[co-author: Taylor Daly]
In August, Viacom and a number of other app developers and ad-tech companies reached a settlement with parents who had alleged that the companies were illegally selling children’s personal information for behavioral advertising. The deal involves 16 separate settlement agreements that impose limitations on the collection and use of children’s personal information and could have far-reaching implications across the mobile app industry.
In 2017, parents whose children used gaming apps filed three lawsuits alleging that the defendants had embedded code into the games to collect personal information, without parental consent. The code allegedly tracked children’s activity across apps and devices, and used the information for targeted advertising. The majority of the parents’ claims survived motions to dismiss in May 2019, including state law claims under the California constitutional right to privacy, the California Unfair Competition Law, New York General Business Law, and Massachusetts privacy law, as well as common law claims of intrusion upon seclusion.
According to the settlement motion, which is pending approval before the U.S. District Court for the Northern District of California, the app developer defendants—Viacom, Kiloo and Sybo—agreed to make certain changes regarding children’s privacy in the gaming apps at issue in the litigation, as well as dozens of other gaming apps. Among other provisions, the defendants committed to update certain age-screening gates to comply with federal guidance, limit the collection of location information and create an enforceable right related to certain apps for class members to ensure the apps meet federal privacy standards, including the Children’s Online Privacy Protection Act (with its implementing regulations, COPPA).
The agreement requires all but one of the ad-tech defendants, including Twitter, AdColony and Chartboost (among others), to limit their services to only contextual advertising—i.e., advertising based on the content of the surrounding app or page—in thousands of apps directed to children. It prohibits behavioral advertising—i.e., advertising based on the collection and retention of data about the consumer’s online activity across different websites and apps over time—in these apps. Additionally, the ad-tech companies agreed to limit any advertising to only contextual advertising in any app where a user is identified as under age 13.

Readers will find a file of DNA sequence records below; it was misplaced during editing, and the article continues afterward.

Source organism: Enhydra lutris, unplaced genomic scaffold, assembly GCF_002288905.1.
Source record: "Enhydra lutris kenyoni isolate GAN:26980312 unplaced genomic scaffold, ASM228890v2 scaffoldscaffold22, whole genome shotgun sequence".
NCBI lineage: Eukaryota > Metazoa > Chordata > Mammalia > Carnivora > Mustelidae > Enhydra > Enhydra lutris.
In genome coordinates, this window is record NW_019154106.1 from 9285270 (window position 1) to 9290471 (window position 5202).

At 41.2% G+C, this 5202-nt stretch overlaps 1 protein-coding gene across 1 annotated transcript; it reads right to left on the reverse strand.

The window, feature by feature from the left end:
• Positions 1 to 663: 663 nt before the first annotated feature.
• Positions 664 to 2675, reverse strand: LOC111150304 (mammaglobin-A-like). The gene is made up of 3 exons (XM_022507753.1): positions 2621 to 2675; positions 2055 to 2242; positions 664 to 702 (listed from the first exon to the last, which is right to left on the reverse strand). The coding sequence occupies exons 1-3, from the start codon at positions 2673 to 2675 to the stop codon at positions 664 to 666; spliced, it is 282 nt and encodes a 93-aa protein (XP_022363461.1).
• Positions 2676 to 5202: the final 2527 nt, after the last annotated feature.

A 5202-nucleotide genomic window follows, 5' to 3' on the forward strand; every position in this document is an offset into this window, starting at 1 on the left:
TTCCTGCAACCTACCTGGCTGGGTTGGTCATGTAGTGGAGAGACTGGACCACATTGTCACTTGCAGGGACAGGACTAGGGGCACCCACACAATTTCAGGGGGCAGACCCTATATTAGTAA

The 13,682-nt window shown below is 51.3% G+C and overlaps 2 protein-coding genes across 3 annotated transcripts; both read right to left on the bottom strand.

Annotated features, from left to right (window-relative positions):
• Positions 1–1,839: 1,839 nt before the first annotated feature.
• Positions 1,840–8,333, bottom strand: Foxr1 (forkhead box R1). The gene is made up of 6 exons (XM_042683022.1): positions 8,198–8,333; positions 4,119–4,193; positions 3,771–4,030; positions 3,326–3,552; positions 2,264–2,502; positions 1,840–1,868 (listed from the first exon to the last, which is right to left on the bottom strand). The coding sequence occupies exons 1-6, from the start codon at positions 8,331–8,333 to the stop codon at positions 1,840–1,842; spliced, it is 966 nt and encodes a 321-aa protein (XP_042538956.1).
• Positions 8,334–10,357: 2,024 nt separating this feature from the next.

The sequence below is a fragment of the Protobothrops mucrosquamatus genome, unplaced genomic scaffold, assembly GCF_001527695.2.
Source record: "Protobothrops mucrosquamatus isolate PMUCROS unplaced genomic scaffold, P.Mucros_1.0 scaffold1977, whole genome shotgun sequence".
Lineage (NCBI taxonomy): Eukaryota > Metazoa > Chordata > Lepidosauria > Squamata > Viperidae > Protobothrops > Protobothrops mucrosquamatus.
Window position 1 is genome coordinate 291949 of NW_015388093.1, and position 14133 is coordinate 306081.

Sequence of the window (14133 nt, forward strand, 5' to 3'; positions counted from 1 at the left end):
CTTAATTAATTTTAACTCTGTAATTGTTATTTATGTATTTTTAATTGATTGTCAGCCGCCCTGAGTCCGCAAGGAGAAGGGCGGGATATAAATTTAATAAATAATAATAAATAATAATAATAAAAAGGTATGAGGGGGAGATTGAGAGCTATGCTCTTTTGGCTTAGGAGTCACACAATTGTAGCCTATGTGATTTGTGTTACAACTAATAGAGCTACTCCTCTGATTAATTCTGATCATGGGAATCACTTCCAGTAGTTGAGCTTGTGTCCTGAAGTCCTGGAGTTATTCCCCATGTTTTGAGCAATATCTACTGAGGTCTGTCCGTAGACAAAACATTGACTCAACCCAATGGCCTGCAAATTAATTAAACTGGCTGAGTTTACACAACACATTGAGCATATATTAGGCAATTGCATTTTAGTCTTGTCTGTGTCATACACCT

COPPA prohibits behavioral advertising on child-directed apps without parental notice and consent. Although COPPA does not contain a private right of action, this settlement provides an example as to how litigants can nonetheless seek to compel COPPA compliance—and even impose more stringent standards—through class action litigation.
Last year, the Federal Trade Commission (FTC), the agency charged with enforcing COPPA, solicited public comments and held a workshop on potential updates to COPPA due to continued rapid changes in technology. The agency also entered a $170 million settlement agreement with YouTube and Google in September 2019 over alleged COPPA violations.
Congress has also shown continued interest in children’s privacy issues. In March, Sen. Ed Markey (D-MA) and Sen. Richard Blumenthal (D-CT) introduced the Kids Internet Design and Safety (KIDS) Act, which aims to create protections for online users under the age of 16 by limiting the use of certain features and advertising practices designed to appeal to children. Other bills currently pending before Congress, such as the Kids PRIVCY Act and the PROTECT Kids Act, seek to strengthen protection for children online by amending COPPA.